whole machine tool in a brief

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MACHINE SHOP:

MACHINE SHOP

Objectives :

Objectives Use the nomenclature of a cutting-tool point Explain the purpose of each type of rake and clearance angle Identify the applications of various types of cutting-tool materials Describe the cutting action of different types of machines

Cutting Tools:

Cutting Tools One of most important components in machining process Performance will determine efficiency of operation Two basic types (excluding abrasives) Single point and multi point Must have rake and clearance angles ground or formed on them

Cutting-Tool Materials:

Cutting-Tool Materials Lathe toolbits generally made of five materials High-speed steel Cast alloys (such as stellite) Cemented carbides Ceramics Cermets More exotic finding wide use Borazon and polycrystalline diamond

Lathe Toolbit Properties:

Lathe Toolbit Properties Hard Wear-resistant Capable of maintaining a red hardness during machining operation Red hardness: ability of cutting tool to maintain sharp cutting edge even when turns red because of high heat during cutting Able to withstand shock during cutting Shaped so edge can penetrate work

High-Speed Steel Toolbits:

High-Speed Steel Toolbits May contain combinations of tungsten, chromium, vanadium, molybdenum, cobalt Can take heavy cuts, withstand shock and maintain sharp cutting edge under red heat Generally two types (general purpose) Molybdenum-base (Group M) Tungsten-base (Group T) Cobalt added if more red hardness desired

Cemented-Carbide Toolbits:

Cemented-Carbide Toolbits Capable of cutting speeds 3 to 4 times high-speed steel toolbits Low toughness but high hardness and excellent red-hardness Consist of tungsten carbide sintered in cobalt matrix Straight tungsten used to machine cast iron and nonferrous materials (crater easily) Different grades for different work

Coated Carbide Toolbits:

Coated Carbide Toolbits Made by depositing thin layer of wear-resistant titanium nitride, titanium carbide or aluminum oxide on cutting edge of tool Fused layer increases lubricity, improves cutting edge wear resistance by 200%-500% Lowers breakage resistance up to 20% Provides longer life and increased cutting speeds Titanium-coated offer wear resistance at low speeds, ceramic coated for higher speeds

Ceramic Toolbits:

Ceramic Toolbits Permit higher cutting speeds, increased tool life and better surface finish than carbide Weaker than carbide used in shock-free or low-shock situation Ceramic Heat-resistant material produced without metallic bonding agent such as cobalt Aluminum oxide most popular additive Titanium oxide or Titanium carbide can be added

Diamond Toolbits:

Diamond Toolbits Used mainly to machine nonferrous metals and abrasive nonmetallics Single-crystal natural diamonds High-wear but low shock-resistant factors Polycrystalline diamonds Tiny manufactured diamonds fused together and bonded to suitable carbide substrate

Cutting-Tool Nomenclature:

Cutting-Tool Nomenclature Cutting edge: leading edge of that does cutting Face: surface against which chip bears as it is separated from work Nose: Tip of cutting tool formed by junction of cutting edge and front face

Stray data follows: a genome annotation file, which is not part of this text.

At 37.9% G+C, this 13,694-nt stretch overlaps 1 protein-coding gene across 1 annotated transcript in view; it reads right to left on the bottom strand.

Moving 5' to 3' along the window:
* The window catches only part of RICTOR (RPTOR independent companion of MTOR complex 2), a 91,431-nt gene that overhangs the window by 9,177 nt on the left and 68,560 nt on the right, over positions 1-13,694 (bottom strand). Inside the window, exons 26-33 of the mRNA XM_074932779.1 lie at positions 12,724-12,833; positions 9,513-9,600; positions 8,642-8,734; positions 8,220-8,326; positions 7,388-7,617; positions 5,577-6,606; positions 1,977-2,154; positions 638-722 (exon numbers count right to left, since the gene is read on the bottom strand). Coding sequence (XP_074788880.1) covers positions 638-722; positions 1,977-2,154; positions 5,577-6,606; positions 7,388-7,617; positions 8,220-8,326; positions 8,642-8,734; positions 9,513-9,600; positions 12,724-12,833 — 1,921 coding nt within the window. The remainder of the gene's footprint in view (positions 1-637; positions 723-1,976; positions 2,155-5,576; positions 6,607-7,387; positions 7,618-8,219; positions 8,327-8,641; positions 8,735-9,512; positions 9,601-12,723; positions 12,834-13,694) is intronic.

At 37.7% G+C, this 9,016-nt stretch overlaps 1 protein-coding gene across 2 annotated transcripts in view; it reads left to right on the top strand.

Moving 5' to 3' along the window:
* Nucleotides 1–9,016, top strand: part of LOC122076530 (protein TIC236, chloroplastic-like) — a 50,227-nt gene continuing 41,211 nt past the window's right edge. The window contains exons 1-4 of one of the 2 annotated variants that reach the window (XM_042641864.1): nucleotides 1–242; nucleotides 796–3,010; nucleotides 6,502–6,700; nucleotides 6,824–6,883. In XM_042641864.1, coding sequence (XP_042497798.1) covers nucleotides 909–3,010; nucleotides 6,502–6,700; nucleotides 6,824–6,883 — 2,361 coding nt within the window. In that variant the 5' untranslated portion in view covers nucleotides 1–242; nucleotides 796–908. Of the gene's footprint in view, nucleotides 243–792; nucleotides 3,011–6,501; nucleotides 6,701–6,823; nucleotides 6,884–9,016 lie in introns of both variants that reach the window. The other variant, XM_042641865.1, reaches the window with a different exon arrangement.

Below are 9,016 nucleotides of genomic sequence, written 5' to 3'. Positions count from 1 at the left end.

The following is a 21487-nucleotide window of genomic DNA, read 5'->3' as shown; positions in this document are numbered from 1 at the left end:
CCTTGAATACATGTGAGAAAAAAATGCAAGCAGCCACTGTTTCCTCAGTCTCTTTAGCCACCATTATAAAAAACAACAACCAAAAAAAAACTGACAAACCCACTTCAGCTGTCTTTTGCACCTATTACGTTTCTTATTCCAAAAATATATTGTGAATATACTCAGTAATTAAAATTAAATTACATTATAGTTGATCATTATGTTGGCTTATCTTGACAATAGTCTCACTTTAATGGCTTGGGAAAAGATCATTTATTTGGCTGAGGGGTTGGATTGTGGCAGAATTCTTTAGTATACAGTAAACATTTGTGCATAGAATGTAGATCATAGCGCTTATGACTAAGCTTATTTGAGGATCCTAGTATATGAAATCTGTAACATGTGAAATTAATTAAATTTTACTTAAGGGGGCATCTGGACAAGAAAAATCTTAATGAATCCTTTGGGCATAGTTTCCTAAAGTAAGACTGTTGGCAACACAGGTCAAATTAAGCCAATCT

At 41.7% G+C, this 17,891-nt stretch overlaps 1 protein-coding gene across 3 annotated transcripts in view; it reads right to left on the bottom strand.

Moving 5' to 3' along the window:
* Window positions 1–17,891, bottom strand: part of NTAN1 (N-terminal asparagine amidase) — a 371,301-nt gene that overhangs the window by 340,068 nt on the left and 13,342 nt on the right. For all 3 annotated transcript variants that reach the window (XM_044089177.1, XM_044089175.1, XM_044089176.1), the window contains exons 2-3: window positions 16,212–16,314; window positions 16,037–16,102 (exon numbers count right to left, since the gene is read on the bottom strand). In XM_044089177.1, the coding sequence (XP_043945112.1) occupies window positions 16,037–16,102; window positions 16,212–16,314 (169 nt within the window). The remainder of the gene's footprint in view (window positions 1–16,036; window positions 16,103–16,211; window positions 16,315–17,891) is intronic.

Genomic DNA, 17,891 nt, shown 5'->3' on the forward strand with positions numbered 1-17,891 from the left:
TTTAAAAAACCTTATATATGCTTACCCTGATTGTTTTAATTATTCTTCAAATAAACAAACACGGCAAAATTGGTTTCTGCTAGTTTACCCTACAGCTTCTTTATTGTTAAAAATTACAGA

Cutting-Tool Nomenclature:

Cutting-Tool Nomenclature Nose radius: radius to which nose is ground Size of radius will affect finish Rough turning: small nose radius (.015in) Finish cuts: larger radius (.060 to .125 in.) Point: end of tool that has been ground for cutting purposes

Cutting-Tool Nomenclature:

Cutting-Tool Nomenclature Base: Bottom surface of tool shank Flank: surface of tool adjacent to and below cutting edge Shank: body of toolbit or part held in toolholder

Lathe Toolbit Angles and Clearances:

Lathe Toolbit Angles and Clearances

Lathe Cutting-tool Angles:

Lathe Cutting-tool Angles Positive rake : point of cutting tool and cutting edge contact metal first and chip moves down the face of the toolbit Negative rake : face of cutting tool contacts metal first and chip moves up the face of the toolbit

Positive Rake Angle:

Positive Rake Angle Considered best for efficient removal of metal Creates large shear angle at shear zone Reduces friction and heat Allows chip to flow freely along chip-tool interface Generally used for continuous cuts on ductile materials not too hard or abrasive

Factors When Choosing Type and Rake Angle for Cutting Tool:

Factors When Choosing Type and Rake Angle for Cutting Tool Hardness of metal to be cut Type of cutting operation Continuous or interrupted Material and shape of cutting tool Strength of cutting edge

Shape of Chip:

Shape of Chip Altered in number of ways to improve cutting action and reduce amount of power required Continuous straight ribbon chip can be changed to continuous curled ribbon Changing angle of the keeness Included angle produced by grinding side rake Grinding chip breaker behind cutting edge of toolbit

Tool Life:

Tool Life Copyright © The McGraw-Hill Companies, Inc. Permission required for reproduction or display. Occurs on side of cutting edge as result of friction between side of cutting-tool edge and metal being machined When flank wear is .015 to .030 in. need to be reground Nose wear occurs as result of friction between nose and metal being machined Crater wear occurs as result of chips sliding along chip-tool interface, result of built-up edge on cutting tool